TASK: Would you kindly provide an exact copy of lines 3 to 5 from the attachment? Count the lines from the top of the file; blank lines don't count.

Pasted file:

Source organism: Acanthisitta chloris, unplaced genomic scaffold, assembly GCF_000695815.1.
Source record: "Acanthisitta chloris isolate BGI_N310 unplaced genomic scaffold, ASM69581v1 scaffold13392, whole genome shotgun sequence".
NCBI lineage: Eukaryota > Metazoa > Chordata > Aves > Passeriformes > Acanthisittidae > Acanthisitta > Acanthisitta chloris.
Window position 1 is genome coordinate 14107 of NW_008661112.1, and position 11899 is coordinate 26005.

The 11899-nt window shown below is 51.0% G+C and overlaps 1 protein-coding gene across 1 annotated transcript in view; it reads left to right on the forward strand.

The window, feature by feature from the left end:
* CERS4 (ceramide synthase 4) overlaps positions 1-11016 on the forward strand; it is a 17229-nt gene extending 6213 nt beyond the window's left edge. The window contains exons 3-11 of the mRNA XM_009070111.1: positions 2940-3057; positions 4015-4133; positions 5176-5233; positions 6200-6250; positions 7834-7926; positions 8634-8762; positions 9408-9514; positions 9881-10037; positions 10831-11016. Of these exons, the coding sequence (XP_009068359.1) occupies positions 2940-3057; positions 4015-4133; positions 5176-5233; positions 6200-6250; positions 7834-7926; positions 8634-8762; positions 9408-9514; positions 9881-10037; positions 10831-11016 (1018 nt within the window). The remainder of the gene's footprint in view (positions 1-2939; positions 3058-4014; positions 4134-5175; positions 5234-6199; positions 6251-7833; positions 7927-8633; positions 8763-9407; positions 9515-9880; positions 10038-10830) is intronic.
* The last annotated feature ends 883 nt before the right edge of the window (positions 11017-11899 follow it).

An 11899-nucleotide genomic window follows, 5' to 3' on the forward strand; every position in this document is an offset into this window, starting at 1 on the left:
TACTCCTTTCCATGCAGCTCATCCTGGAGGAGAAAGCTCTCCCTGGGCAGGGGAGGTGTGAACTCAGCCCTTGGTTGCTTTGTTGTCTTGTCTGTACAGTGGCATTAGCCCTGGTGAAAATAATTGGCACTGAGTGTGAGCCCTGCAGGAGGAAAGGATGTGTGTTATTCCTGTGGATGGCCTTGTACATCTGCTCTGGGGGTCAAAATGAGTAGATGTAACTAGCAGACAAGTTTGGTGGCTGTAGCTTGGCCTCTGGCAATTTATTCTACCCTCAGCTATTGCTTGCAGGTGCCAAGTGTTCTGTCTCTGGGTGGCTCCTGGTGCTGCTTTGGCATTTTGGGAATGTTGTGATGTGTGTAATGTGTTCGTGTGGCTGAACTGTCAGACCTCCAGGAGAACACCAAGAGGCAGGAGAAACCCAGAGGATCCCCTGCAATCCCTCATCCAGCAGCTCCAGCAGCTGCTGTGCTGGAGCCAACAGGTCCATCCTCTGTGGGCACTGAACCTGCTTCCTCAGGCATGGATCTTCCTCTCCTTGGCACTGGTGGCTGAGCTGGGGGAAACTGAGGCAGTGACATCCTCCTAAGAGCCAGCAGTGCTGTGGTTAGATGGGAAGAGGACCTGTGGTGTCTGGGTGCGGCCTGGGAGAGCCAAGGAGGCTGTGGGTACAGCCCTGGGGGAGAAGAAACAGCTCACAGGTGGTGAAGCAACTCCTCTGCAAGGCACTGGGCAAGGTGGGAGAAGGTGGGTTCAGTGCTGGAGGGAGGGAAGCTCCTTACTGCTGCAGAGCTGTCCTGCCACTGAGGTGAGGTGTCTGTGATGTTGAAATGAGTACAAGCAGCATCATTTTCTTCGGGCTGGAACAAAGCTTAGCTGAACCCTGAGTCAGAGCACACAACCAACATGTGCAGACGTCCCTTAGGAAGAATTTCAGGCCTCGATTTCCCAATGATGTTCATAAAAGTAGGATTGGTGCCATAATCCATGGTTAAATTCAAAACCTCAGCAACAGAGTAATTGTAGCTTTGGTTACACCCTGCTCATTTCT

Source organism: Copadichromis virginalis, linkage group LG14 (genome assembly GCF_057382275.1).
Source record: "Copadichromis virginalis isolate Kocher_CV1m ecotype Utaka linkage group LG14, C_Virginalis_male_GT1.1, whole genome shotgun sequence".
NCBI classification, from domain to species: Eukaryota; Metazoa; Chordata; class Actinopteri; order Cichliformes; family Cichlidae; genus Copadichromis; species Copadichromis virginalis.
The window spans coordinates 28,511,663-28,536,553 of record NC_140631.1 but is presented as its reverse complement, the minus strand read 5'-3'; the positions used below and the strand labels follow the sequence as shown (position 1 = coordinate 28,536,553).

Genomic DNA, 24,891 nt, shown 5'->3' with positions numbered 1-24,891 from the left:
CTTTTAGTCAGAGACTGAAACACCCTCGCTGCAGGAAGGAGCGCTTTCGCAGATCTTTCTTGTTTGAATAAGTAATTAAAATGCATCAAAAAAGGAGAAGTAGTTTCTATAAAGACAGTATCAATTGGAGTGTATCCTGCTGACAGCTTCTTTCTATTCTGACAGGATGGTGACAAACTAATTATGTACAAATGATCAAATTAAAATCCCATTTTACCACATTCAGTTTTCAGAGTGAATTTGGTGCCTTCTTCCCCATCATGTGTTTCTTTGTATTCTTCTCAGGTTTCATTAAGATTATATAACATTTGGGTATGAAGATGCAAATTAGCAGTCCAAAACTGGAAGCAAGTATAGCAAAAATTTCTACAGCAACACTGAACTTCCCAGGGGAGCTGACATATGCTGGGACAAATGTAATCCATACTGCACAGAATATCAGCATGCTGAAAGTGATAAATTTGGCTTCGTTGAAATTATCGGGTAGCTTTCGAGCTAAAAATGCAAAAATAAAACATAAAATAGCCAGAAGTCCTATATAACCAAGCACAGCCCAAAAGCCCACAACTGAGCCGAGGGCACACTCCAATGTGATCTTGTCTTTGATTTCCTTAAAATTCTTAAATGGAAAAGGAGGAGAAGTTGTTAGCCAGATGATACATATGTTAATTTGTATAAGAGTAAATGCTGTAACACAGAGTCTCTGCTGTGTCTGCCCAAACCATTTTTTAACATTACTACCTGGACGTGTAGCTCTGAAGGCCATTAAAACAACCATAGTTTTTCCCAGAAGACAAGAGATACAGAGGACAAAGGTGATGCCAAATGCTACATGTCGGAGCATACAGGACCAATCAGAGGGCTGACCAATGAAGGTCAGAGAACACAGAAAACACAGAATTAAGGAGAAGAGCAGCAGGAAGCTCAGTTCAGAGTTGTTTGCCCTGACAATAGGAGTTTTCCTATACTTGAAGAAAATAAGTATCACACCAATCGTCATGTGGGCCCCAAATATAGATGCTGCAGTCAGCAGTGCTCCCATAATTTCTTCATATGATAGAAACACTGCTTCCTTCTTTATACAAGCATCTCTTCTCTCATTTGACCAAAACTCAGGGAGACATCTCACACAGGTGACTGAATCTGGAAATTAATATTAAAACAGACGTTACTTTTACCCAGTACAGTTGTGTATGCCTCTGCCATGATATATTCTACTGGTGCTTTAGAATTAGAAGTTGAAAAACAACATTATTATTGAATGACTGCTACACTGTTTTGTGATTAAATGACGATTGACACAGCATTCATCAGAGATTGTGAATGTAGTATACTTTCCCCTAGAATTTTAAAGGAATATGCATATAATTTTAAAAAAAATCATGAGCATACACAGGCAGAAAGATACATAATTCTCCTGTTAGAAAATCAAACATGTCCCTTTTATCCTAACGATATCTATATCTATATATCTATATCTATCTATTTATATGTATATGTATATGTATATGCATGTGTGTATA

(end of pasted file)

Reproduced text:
NCBI lineage: Eukaryota > Metazoa > Chordata > Aves > Passeriformes > Acanthisittidae > Acanthisitta > Acanthisitta chloris.
Window position 1 is genome coordinate 14107 of NW_008661112.1, and position 11899 is coordinate 26005.

The 11899-nt window shown below is 51.0% G+C and overlaps 1 protein-coding gene across 1 annotated transcript in view; it reads left to right on the forward strand.